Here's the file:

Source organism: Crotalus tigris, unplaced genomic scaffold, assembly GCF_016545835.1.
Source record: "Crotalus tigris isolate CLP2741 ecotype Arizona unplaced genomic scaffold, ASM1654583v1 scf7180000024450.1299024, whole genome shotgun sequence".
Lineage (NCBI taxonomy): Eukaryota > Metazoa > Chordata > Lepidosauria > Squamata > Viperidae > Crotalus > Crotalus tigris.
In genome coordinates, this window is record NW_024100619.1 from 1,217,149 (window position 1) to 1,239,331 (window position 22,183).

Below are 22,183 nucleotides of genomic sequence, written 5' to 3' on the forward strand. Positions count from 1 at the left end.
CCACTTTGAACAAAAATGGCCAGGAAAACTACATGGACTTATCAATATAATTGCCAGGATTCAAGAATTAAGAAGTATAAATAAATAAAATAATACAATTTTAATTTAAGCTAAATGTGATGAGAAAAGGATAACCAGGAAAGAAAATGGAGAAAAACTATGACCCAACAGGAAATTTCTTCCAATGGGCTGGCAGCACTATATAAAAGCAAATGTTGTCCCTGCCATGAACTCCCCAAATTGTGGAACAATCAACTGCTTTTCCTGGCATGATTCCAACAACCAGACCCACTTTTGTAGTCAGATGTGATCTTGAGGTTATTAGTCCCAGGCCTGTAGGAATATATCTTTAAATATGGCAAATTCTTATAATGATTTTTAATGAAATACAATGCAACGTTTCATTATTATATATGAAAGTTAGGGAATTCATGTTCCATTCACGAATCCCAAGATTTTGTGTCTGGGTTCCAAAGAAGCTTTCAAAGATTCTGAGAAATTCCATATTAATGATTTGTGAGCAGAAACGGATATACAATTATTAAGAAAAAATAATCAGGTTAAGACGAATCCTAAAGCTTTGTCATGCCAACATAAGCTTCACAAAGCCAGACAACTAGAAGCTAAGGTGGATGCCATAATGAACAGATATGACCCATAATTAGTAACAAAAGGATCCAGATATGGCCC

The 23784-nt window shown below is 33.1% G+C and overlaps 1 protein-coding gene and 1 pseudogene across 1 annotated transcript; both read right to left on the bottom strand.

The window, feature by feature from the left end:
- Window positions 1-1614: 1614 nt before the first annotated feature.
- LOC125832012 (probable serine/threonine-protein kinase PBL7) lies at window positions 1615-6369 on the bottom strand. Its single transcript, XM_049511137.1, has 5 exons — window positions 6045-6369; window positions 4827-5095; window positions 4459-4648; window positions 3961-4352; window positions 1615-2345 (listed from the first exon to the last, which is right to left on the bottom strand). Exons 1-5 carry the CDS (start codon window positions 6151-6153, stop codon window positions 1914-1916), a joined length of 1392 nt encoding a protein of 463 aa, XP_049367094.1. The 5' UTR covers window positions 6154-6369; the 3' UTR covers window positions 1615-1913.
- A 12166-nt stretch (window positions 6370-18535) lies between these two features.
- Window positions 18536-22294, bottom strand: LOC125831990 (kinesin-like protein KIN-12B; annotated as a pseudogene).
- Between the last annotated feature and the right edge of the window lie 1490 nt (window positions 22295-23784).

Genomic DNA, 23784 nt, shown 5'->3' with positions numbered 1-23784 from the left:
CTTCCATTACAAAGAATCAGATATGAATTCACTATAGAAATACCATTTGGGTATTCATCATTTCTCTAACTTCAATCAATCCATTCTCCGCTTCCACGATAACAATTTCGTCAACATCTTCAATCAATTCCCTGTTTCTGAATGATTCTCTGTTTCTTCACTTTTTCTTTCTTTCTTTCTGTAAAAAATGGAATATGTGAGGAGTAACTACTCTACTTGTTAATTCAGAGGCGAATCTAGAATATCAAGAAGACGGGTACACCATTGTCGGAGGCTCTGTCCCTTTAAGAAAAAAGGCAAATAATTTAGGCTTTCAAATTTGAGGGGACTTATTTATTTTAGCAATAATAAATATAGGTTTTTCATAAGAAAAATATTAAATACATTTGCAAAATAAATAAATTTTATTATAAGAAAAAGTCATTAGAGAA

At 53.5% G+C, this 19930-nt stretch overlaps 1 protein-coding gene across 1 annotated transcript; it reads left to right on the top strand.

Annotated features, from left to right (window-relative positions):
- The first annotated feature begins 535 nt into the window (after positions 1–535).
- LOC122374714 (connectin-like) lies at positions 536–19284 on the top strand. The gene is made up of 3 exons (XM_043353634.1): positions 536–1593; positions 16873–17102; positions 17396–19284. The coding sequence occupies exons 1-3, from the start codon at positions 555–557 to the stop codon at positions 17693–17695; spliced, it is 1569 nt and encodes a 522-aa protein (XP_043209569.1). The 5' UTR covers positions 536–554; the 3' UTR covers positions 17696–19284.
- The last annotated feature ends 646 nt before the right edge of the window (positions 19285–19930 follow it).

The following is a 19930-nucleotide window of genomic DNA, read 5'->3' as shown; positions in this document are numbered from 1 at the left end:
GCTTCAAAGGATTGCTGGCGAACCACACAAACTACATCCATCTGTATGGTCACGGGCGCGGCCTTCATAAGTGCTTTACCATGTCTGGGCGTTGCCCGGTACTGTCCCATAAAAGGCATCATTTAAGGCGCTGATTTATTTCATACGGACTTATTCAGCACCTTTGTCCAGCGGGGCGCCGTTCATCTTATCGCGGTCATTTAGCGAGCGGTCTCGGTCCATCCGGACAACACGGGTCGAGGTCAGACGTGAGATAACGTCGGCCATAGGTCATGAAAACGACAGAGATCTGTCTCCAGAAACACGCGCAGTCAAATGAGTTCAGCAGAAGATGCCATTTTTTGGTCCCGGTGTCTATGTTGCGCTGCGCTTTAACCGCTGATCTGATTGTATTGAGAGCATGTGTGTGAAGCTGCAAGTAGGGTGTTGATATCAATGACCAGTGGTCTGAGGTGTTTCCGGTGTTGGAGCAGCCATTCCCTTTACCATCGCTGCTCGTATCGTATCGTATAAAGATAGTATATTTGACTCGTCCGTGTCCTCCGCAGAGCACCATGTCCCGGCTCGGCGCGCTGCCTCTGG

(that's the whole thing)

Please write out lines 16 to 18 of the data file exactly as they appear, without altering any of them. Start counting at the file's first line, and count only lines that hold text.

At 53.5% G+C, this 19930-nt stretch overlaps 1 protein-coding gene across 1 annotated transcript; it reads left to right on the top strand.

Annotated features, from left to right (window-relative positions):
- The first annotated feature begins 535 nt into the window (after positions 1–535).